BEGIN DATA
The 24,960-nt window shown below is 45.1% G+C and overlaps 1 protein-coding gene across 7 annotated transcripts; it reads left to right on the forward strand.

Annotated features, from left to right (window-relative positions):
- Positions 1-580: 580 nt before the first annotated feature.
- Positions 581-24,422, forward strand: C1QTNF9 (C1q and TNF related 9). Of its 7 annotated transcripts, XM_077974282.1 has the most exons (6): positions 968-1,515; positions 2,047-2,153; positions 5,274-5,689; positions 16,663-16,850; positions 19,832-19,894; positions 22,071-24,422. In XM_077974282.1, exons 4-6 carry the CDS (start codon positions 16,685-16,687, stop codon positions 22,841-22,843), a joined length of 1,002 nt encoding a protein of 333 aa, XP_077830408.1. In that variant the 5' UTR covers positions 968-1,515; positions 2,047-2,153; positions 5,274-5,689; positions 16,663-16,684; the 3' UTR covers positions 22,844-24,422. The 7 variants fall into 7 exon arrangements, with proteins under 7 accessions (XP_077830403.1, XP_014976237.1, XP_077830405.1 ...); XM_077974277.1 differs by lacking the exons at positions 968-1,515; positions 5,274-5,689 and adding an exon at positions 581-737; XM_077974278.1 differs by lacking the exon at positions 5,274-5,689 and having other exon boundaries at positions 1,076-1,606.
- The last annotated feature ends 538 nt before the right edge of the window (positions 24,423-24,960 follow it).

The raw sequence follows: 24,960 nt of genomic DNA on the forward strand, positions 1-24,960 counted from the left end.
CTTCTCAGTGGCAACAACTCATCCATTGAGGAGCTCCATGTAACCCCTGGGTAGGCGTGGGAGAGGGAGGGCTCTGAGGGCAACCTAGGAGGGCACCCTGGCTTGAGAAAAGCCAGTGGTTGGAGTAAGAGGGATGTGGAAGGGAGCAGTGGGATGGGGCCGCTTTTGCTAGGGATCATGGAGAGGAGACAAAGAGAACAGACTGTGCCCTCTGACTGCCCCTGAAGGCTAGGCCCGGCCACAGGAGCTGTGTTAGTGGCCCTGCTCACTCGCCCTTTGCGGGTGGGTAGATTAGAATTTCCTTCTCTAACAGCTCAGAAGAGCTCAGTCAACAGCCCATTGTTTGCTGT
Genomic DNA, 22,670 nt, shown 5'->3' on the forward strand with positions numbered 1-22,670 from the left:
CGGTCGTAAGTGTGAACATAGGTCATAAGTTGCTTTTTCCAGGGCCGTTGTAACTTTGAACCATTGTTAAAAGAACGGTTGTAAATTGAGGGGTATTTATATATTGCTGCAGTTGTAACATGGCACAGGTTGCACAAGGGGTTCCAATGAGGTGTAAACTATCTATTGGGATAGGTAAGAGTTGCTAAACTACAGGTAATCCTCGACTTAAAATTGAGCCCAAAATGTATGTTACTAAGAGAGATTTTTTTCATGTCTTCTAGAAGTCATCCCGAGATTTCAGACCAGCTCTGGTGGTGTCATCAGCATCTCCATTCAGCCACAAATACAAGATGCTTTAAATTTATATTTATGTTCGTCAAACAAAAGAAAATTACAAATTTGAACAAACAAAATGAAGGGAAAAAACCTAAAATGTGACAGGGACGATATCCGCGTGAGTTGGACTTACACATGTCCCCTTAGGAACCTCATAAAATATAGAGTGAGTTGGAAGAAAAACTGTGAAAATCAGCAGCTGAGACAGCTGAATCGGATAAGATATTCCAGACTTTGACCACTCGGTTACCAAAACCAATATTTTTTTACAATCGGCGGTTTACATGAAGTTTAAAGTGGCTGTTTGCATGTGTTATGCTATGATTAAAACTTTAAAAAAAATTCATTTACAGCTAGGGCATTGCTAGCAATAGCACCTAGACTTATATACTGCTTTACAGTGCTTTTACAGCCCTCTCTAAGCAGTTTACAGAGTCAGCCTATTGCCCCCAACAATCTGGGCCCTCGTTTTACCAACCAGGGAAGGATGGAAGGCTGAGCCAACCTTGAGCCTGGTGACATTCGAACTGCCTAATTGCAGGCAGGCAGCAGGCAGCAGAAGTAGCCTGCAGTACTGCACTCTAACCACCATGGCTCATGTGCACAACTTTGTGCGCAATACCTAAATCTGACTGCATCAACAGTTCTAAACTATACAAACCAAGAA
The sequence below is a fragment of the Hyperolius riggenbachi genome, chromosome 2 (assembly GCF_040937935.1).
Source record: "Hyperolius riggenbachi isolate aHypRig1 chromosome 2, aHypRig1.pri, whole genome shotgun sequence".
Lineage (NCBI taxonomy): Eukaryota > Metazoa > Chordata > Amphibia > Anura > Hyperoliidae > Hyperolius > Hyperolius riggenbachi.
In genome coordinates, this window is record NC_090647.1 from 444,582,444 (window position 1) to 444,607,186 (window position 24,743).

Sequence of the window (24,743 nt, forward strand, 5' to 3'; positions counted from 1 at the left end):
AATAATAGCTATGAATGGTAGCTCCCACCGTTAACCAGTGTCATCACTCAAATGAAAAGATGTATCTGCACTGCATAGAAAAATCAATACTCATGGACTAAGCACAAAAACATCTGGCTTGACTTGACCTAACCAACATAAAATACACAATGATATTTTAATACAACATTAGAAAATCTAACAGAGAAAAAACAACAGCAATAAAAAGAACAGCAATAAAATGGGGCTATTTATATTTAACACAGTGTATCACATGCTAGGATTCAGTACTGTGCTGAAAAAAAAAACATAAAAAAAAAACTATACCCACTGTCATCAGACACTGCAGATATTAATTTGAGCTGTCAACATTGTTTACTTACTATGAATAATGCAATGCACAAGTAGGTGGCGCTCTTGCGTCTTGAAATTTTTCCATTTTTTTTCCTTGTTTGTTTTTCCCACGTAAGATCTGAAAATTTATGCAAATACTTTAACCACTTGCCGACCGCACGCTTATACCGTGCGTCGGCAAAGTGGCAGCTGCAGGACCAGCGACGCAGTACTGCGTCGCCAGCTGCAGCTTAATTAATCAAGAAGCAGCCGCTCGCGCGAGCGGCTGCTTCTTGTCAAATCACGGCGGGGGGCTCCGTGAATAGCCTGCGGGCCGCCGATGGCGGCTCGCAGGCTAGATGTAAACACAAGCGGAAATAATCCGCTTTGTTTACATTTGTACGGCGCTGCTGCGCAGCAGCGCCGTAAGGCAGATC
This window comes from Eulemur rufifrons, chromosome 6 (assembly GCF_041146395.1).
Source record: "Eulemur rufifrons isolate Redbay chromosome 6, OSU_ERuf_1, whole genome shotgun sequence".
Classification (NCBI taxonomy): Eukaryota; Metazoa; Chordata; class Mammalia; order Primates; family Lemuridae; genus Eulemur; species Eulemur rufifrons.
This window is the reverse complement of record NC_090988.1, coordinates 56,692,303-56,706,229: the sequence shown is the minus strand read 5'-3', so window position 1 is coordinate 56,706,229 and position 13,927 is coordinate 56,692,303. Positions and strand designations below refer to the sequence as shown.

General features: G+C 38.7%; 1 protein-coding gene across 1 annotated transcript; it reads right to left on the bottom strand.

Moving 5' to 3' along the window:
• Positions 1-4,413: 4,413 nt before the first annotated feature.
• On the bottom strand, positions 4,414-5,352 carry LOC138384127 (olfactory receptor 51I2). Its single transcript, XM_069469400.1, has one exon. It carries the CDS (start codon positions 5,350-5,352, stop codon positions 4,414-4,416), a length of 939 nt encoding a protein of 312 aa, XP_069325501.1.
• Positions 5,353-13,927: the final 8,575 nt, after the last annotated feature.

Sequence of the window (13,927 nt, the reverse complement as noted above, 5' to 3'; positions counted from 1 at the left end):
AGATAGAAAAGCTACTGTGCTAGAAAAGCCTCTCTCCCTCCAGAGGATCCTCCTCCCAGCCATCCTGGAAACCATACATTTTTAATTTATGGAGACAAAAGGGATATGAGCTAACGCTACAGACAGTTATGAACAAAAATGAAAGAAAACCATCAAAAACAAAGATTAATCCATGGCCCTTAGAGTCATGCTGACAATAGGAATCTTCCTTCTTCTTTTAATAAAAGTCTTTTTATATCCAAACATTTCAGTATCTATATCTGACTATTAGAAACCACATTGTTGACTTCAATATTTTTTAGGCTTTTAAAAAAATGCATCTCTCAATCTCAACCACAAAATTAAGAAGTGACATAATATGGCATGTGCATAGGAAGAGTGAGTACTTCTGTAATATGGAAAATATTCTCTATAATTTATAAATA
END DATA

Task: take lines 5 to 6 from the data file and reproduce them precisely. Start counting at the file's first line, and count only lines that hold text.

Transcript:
- The last annotated feature ends 538 nt before the right edge of the window (positions 24,423-24,960 follow it).

The raw sequence follows: 24,960 nt of genomic DNA on the forward strand, positions 1-24,960 counted from the left end.